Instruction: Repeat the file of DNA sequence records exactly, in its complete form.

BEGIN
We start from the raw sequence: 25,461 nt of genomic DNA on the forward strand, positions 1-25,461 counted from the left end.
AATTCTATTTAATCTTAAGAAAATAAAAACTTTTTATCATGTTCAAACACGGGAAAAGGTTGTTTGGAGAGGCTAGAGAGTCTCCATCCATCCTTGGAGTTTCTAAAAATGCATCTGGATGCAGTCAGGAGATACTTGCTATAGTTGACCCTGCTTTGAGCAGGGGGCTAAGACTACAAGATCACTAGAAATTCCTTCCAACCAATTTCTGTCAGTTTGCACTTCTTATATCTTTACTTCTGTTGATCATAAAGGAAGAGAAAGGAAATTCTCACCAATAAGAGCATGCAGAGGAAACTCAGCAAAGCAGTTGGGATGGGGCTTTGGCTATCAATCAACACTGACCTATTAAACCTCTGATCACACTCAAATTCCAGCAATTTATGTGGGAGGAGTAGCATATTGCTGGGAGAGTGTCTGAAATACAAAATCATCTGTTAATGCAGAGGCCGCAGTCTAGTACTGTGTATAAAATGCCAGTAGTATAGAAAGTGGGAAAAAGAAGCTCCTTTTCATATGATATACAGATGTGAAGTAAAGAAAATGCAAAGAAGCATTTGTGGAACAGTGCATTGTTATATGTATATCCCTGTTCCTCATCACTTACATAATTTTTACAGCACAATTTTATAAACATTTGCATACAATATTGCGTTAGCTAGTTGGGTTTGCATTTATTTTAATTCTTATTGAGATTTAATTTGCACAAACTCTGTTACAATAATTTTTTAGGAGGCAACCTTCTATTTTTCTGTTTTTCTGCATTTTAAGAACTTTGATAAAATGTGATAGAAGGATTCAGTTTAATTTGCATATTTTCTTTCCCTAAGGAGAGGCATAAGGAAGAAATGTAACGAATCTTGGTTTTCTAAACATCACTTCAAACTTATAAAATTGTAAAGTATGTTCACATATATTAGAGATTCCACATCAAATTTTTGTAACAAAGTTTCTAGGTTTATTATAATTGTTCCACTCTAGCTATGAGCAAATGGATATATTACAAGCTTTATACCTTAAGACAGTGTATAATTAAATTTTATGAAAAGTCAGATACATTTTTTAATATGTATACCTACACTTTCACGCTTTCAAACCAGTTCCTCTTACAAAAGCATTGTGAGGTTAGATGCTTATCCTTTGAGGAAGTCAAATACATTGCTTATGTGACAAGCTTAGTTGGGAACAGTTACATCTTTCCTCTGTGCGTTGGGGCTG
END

We start from the raw sequence: 25,461 nt of genomic DNA on the forward strand, positions 1-25,461 counted from the left end.
AATTCTATTTAATCTTAAGAAAATAAAAACTTTTTATCATGTTCAAACACGGGAAAAGGTTGTTTGGAGAGGCTAGAGAGTCTCCATCCATCCTTGGAGTTTCTAAAAATGCATCTGGATGCAGTCAGGAGATACTTGCTATAGTTGACCCTGCTTTGAGCAGGGGGCTAAGACTACAAGATCACTAGAAATTCCTTCCAACCAATTTCTGTCAGTTTGCACTTCTTATATCTTTACTTCTGTTGATCATAAAGGAAGAGAAAGGAAATTCTCACCAATAAGAGCATGCAGAGGAAACTCAGCAAAGCAGTTGGGATGGGGCTTTGGCTATCAATCAACACTGACCTATTAAACCTCTGATCACACTCAAATTCCAGCAATTTATGTGGGAGGAGTAGCATATTGCTGGGAGAGTGTCTGAAATACAAAATCATCTGTTAATGCAGAGGCCGCAGTCTAGTACTGTGTATAAAATGCCAGTAGTATAGAAAGTGGGAAAAAGAAGCTCCTTTTCATATGATATACAGATGTGAAGTAAAGAAAATGCAAAGAAGCATTTGTGGAACAGTGCATTGTTATATGTATATCCCTGTTCCTCATCACTTACATAATTTTTACAGCACAATTTTATAAACATTTGCATACAATATTGCGTTAGCTAGTTGGGTTTGCATTTATTTTAATTCTTATTGAGATTTAATTTGCACAAACTCTGTTACAATAATTTTTTAGGAGGCAACCTTCTATTTTTCTGTTTTTCTGCATTTTAAGAACTTTGATAAAATGTGATAGAAGGATTCAGTTTAATTTGCATATTTTCTTTCCCTAAGGAGAGGCATAAGGAAGAAATGTAACGAATCTTGGTTTTCTAAACATCACTTCAAACTTATAAAATTGTAAAGTATGTTCACATATATTAGAGATTCCACATCAAATTTTTGTAACAAAGTTTCTAGGTTTATTATAATTGTTCCACTCTAGCTATGAGCAAATGGATATATTACAAGCTTTATACCTTAAGACAGTGTATAATTAAATTTTATGAAAAGTCAGATACATTTTTTAATATGTATACCTACACTTTCACGCTTTCAAACCAGTTCCTCTTACAAAAGCATTGTGAGGTTAGATGCTTATCCTTTGAGGAAGTCAAATACATTGCTTATGTGACAAGCTTAGTTGGGAACAGTTACATCTTTCCTCTGTGCGTTGGGGCTG